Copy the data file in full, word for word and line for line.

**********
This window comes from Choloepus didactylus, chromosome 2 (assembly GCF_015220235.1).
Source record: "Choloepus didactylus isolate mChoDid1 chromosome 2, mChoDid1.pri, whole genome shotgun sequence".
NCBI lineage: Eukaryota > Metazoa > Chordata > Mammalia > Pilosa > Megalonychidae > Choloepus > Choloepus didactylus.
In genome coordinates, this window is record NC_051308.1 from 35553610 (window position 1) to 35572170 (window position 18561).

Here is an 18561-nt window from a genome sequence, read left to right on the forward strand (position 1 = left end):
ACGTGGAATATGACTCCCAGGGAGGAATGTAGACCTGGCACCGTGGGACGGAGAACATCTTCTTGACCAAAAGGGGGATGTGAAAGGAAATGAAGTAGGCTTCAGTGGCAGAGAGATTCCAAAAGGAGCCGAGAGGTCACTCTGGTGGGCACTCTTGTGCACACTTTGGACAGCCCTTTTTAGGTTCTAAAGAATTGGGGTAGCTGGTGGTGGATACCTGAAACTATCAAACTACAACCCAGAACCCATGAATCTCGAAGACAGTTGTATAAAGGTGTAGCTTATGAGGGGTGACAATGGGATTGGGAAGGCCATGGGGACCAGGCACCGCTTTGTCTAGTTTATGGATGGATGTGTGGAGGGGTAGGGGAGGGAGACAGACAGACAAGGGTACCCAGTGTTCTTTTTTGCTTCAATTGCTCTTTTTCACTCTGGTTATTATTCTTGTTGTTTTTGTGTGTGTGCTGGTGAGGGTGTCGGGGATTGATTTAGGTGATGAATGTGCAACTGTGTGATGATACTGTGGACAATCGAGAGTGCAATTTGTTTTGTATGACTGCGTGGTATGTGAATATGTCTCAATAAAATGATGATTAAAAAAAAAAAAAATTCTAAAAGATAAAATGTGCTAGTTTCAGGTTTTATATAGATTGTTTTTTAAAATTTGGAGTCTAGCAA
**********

This window comes from Choloepus didactylus, chromosome 2 (assembly GCF_015220235.1).
Source record: "Choloepus didactylus isolate mChoDid1 chromosome 2, mChoDid1.pri, whole genome shotgun sequence".
NCBI lineage: Eukaryota > Metazoa > Chordata > Mammalia > Pilosa > Megalonychidae > Choloepus > Choloepus didactylus.
In genome coordinates, this window is record NC_051308.1 from 35553610 (window position 1) to 35572170 (window position 18561).

Here is an 18561-nt window from a genome sequence, read left to right on the forward strand (position 1 = left end):
ACGTGGAATATGACTCCCAGGGAGGAATGTAGACCTGGCACCGTGGGACGGAGAACATCTTCTTGACCAAAAGGGGGATGTGAAAGGAAATGAAGTAGGCTTCAGTGGCAGAGAGATTCCAAAAGGAGCCGAGAGGTCACTCTGGTGGGCACTCTTGTGCACACTTTGGACAGCCCTTTTTAGGTTCTAAAGAATTGGGGTAGCTGGTGGTGGATACCTGAAACTATCAAACTACAACCCAGAACCCATGAATCTCGAAGACAGTTGTATAAAGGTGTAGCTTATGAGGGGTGACAATGGGATTGGGAAGGCCATGGGGACCAGGCACCGCTTTGTCTAGTTTATGGATGGATGTGTGGAGGGGTAGGGGAGGGAGACAGACAGACAAGGGTACCCAGTGTTCTTTTTTGCTTCAATTGCTCTTTTTCACTCTGGTTATTATTCTTGTTGTTTTTGTGTGTGTGCTGGTGAGGGTGTCGGGGATTGATTTAGGTGATGAATGTGCAACTGTGTGATGATACTGTGGACAATCGAGAGTGCAATTTGTTTTGTATGACTGCGTGGTATGTGAATATGTCTCAATAAAATGATGATTAAAAAAAAAAAAAATTCTAAAAGATAAAATGTGCTAGTTTCAGGTTTTATATAGATTGTTTTTTAAAATTTGGAGTCTAGCAA